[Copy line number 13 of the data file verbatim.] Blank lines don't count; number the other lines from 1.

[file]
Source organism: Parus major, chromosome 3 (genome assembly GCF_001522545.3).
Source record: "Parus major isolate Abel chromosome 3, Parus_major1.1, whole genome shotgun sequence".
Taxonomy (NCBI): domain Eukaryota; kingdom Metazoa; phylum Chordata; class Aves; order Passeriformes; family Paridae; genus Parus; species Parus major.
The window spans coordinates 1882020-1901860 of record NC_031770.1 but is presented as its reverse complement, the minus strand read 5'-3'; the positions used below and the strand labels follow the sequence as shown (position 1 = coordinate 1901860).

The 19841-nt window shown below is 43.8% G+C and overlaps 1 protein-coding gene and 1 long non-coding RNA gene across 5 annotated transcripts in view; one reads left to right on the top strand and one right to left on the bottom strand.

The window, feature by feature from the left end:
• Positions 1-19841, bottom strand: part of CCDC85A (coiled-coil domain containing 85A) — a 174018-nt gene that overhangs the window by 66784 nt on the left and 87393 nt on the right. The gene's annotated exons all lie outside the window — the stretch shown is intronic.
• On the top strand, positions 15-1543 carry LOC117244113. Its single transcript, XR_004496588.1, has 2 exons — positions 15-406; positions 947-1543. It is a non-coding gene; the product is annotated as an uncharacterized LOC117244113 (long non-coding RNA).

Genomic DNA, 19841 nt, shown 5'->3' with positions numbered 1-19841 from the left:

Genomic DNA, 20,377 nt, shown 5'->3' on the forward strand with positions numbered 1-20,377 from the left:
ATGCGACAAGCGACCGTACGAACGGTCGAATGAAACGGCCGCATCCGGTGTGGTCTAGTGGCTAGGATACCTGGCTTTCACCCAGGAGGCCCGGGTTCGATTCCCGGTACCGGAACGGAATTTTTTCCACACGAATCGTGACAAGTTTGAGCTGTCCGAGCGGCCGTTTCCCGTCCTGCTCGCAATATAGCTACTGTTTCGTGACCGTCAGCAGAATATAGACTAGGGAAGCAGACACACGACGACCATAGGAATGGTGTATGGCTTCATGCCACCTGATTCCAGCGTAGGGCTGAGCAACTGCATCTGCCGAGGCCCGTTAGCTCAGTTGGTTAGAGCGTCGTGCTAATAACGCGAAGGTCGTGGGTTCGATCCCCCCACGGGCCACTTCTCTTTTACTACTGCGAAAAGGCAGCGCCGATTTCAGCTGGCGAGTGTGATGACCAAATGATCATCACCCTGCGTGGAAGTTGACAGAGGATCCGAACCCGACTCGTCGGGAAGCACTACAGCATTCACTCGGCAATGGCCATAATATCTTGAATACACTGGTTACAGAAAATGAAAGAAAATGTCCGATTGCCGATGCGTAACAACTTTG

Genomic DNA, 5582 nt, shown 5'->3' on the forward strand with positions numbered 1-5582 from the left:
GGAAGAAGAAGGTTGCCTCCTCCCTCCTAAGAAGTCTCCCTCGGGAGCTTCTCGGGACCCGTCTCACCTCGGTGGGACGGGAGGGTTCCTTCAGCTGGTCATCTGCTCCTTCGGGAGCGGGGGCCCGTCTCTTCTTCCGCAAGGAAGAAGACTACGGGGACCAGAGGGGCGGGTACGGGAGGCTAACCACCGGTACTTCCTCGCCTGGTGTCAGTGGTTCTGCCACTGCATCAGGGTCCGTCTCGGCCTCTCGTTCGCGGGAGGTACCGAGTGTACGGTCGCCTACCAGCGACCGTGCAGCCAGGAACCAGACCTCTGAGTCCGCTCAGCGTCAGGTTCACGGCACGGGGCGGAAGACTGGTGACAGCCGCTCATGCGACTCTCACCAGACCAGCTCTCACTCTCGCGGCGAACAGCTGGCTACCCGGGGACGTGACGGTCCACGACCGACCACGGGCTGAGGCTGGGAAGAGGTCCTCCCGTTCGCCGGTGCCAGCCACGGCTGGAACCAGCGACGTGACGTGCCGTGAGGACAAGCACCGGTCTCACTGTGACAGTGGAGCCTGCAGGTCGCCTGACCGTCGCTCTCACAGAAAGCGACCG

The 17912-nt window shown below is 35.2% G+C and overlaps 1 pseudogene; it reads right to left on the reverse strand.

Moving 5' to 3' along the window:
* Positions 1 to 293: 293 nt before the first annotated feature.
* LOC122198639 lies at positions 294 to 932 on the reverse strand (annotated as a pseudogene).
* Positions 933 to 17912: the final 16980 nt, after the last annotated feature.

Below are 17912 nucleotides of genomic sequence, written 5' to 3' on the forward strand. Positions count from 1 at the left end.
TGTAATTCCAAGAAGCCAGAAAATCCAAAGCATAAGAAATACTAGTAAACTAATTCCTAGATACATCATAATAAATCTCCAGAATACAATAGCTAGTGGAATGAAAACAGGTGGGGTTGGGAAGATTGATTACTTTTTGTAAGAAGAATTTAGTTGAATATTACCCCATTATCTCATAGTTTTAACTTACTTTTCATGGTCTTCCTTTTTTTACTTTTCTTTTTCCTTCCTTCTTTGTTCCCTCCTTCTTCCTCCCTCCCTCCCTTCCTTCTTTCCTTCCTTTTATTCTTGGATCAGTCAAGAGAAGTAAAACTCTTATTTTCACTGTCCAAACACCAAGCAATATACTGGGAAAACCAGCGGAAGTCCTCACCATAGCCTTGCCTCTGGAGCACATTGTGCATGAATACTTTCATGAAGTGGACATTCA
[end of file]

GGAAGAAGAAGGTTGCCTCCTCCCTCCTAAGAAGTCTCCCTCGGGAGCTTCTCGGGACCCGTCTCACCTCGGTGGGACGGGAGGGTTCCTTCAGCTGGTCATCTGCTCCTTCGGGAGCGGGGGCCCGTCTCTTCTTCCGCAAGGAAGAAGACTACGGGGACCAGAGGGGCGGGTACGGGAGGCTAACCACCGGTACTTCCTCGCCTGGTGTCAGTGGTTCTGCCACTGCATCAGGGTCCGTCTCGGCCTCTCGTTCGCGGGAGGTACCGAGTGTACGGTCGCCTACCAGCGACCGTGCAGCCAGGAACCAGACCTCTGAGTCCGCTCAGCGTCAGGTTCACGGCACGGGGCGGAAGACTGGTGACAGCCGCTCATGCGACTCTCACCAGACCAGCTCTCACTCTCGCGGCGAACAGCTGGCTACCCGGGGACGTGACGGTCCACGACCGACCACGGGCTGAGGCTGGGAAGAGGTCCTCCCGTTCGCCGGTGCCAGCCACGGCTGGAACCAGCGACGTGACGTGCCGTGAGGACAAGCACCGGTCTCACTGTGACAGTGGAGCCTGCAGGTCGCCTGACCGTCGCTCTCACAGAAAGCGACCG